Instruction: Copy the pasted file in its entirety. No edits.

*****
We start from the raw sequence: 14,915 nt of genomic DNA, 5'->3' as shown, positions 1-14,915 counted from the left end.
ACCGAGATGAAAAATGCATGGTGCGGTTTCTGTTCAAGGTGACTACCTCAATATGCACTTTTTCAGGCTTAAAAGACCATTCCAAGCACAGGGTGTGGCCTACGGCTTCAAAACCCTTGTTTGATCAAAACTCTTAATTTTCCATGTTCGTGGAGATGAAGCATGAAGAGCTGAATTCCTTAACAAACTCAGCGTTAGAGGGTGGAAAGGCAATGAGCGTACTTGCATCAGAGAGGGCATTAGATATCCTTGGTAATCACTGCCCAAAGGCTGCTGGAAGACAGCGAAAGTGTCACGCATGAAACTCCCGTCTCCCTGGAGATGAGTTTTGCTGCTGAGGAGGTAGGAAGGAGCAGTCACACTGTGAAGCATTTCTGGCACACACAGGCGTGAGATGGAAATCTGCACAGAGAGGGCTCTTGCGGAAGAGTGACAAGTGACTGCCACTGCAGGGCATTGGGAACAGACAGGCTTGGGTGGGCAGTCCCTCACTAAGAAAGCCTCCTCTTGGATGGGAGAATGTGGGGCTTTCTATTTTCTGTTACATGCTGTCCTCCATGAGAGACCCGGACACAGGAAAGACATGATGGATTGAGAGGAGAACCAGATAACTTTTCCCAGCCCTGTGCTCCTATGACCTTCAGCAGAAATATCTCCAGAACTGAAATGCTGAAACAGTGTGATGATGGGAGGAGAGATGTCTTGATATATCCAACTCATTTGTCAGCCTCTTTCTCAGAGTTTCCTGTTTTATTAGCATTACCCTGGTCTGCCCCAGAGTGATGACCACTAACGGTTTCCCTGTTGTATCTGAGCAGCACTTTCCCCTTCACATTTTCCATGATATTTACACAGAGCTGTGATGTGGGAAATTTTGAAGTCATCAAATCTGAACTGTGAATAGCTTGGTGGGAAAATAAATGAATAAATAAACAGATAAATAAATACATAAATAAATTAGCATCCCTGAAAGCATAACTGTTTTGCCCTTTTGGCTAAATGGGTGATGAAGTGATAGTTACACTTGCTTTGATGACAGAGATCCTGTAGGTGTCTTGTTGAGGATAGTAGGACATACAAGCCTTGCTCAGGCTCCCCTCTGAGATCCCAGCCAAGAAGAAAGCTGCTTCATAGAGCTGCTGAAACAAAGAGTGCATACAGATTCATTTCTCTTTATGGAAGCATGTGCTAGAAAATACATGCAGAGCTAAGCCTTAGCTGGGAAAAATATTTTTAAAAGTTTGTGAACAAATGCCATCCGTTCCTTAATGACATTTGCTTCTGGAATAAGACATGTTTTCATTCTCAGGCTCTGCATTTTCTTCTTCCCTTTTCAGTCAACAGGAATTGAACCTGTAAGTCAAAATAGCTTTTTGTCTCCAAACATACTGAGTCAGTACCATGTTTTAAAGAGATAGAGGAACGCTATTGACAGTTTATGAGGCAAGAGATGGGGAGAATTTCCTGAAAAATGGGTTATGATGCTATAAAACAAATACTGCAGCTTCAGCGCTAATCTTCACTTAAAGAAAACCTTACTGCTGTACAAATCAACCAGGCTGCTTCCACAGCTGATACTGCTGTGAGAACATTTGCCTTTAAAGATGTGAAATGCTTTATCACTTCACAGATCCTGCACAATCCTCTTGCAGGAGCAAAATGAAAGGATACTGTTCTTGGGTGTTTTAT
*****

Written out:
We start from the raw sequence: 14,915 nt of genomic DNA, 5'->3' as shown, positions 1-14,915 counted from the left end.
ACCGAGATGAAAAATGCATGGTGCGGTTTCTGTTCAAGGTGACTACCTCAATATGCACTTTTTCAGGCTTAAAAGACCATTCCAAGCACAGGGTGTGGCCTACGGCTTCAAAACCCTTGTTTGATCAAAACTCTTAATTTTCCATGTTCGTGGAGATGAAGCATGAAGAGCTGAATTCCTTAACAAACTCAGCGTTAGAGGGTGGAAAGGCAATGAGCGTACTTGCATCAGAGAGGGCATTAGATATCCTTGGTAATCACTGCCCAAAGGCTGCTGGAAGACAGCGAAAGTGTCACGCATGAAACTCCCGTCTCCCTGGAGATGAGTTTTGCTGCTGAGGAGGTAGGAAGGAGCAGTCACACTGTGAAGCATTTCTGGCACACACAGGCGTGAGATGGAAATCTGCACAGAGAGGGCTCTTGCGGAAGAGTGACAAGTGACTGCCACTGCAGGGCATTGGGAACAGACAGGCTTGGGTGGGCAGTCCCTCACTAAGAAAGCCTCCTCTTGGATGGGAGAATGTGGGGCTTTCTATTTTCTGTTACATGCTGTCCTCCATGAGAGACCCGGACACAGGAAAGACATGATGGATTGAGAGGAGAACCAGATAACTTTTCCCAGCCCTGTGCTCCTATGACCTTCAGCAGAAATATCTCCAGAACTGAAATGCTGAAACAGTGTGATGATGGGAGGAGAGATGTCTTGATATATCCAACTCATTTGTCAGCCTCTTTCTCAGAGTTTCCTGTTTTATTAGCATTACCCTGGTCTGCCCCAGAGTGATGACCACTAACGGTTTCCCTGTTGTATCTGAGCAGCACTTTCCCCTTCACATTTTCCATGATATTTACACAGAGCTGTGATGTGGGAAATTTTGAAGTCATCAAATCTGAACTGTGAATAGCTTGGTGGGAAAATAAATGAATAAATAAACAGATAAATAAATACATAAATAAATTAGCATCCCTGAAAGCATAACTGTTTTGCCCTTTTGGCTAAATGGGTGATGAAGTGATAGTTACACTTGCTTTGATGACAGAGATCCTGTAGGTGTCTTGTTGAGGATAGTAGGACATACAAGCCTTGCTCAGGCTCCCCTCTGAGATCCCAGCCAAGAAGAAAGCTGCTTCATAGAGCTGCTGAAACAAAGAGTGCATACAGATTCATTTCTCTTTATGGAAGCATGTGCTAGAAAATACATGCAGAGCTAAGCCTTAGCTGGGAAAAATATTTTTAAAAGTTTGTGAACAAATGCCATCCGTTCCTTAATGACATTTGCTTCTGGAATAAGACATGTTTTCATTCTCAGGCTCTGCATTTTCTTCTTCCCTTTTCAGTCAACAGGAATTGAACCTGTAAGTCAAAATAGCTTTTTGTCTCCAAACATACTGAGTCAGTACCATGTTTTAAAGAGATAGAGGAACGCTATTGACAGTTTATGAGGCAAGAGATGGGGAGAATTTCCTGAAAAATGGGTTATGATGCTATAAAACAAATACTGCAGCTTCAGCGCTAATCTTCACTTAAAGAAAACCTTACTGCTGTACAAATCAACCAGGCTGCTTCCACAGCTGATACTGCTGTGAGAACATTTGCCTTTAAAGATGTGAAATGCTTTATCACTTCACAGATCCTGCACAATCCTCTTGCAGGAGCAAAATGAAAGGATACTGTTCTTGGGTGTTTTAT